Outside interest: mountain biking

Written by: Andrew Coleman
Published On: 12 Jun 2014
Category:

100 miles

Environment Agency senior planning advisor, Andrew Coleman, talks about his passion for mountain bike riding and a recent gruelling charity ride.

How did you get into mountain bike riding?

I've been riding since before mountain bikes – about 20 years – and it used to be a good excuse to get out, meet people and have a beer. I recently completed a sponsored ride to celebrate the centenary or the Royal Town Planning Institute. It was a 100 miles for 100 years ride across the South Downs Way with Martin Taylor, director of planning and consulting at GVA and David Vickers, a planner at East Sussex County Council. It took us two-and-a-half days and we raised £700 for various charities.

What does it involve?

Many people who cycle regularly live near Brighton and the Downs. We normally meet up on a Thursday and ride for about 20 miles to maintain a basic level of fitness. For the charity ride we built up our training regime two months before the event.

Why do you do it?

I do it because the South Downs are beautiful and on my doorstep. I like keeping fit and you don't have to go far away from the popular 'honey spots' to be on your own in the middle of the countryside, in the middle of summer. Absolute bliss.

What’s the toughest thing about it?

The steep hills are the hardest and some have to be tackled once or twice in practice before a major event like a charity ride.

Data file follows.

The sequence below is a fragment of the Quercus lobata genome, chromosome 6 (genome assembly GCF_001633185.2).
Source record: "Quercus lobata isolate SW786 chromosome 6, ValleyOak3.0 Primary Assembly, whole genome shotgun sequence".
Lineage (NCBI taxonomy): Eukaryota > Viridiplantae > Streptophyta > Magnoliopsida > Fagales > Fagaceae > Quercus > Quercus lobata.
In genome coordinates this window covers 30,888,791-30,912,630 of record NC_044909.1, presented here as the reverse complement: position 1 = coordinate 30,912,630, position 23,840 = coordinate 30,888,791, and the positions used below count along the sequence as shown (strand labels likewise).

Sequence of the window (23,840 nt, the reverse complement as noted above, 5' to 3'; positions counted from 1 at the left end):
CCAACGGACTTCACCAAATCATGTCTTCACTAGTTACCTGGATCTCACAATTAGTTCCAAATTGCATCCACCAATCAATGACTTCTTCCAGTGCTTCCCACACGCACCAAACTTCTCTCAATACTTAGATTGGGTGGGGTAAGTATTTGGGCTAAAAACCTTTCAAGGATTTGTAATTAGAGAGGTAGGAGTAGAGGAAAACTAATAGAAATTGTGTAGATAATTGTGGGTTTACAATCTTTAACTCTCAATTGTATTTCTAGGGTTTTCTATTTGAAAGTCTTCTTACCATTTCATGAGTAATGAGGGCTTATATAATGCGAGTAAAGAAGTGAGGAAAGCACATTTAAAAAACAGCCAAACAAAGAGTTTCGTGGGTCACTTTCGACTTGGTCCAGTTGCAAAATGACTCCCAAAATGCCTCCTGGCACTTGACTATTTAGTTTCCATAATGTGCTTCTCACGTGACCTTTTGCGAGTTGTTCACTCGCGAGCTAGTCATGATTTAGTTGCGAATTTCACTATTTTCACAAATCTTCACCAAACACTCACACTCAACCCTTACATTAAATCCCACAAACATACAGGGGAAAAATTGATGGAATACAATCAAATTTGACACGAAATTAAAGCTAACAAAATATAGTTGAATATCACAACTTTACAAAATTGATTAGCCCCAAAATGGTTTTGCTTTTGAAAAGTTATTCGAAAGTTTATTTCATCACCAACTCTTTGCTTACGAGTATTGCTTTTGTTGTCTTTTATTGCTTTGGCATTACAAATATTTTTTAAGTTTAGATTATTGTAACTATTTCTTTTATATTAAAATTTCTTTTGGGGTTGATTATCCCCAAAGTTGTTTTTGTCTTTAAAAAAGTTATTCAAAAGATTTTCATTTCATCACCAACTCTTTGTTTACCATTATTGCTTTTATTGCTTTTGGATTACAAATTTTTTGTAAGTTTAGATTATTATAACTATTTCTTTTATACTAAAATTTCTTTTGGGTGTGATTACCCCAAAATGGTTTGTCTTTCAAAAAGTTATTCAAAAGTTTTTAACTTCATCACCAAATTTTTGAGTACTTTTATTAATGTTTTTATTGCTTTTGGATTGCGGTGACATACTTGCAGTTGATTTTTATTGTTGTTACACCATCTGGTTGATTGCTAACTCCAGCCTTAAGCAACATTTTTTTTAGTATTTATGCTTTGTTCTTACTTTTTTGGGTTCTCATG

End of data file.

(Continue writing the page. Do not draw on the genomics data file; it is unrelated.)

What’s the most rewarding thing about it?

For me it was completing the charity ride. Last time I had a go, in 2010, I skidded three quarters of the way through, fell from my bike and broke one of my shins.

Are there any similarities between your day job as a planner and mountain biking?

Good question: I started cycling seriously in the late 1980s. On our bikes and in the pubs we would talk about planning, for which there have been many changes. Yet I find we talk about similar things now to when I started, such as the pros and cons of an appeal-led system and so on. An irresistible cycling analogy comes to mind – the wheels keep turning but planners must carry on regardless and be resilient for the long run.

Do you have any unusual interests or hobbies that you would like to tell us about? If so, please email planning@haymarket.com 

Pic: left to right Coleman, Vickers, Taylor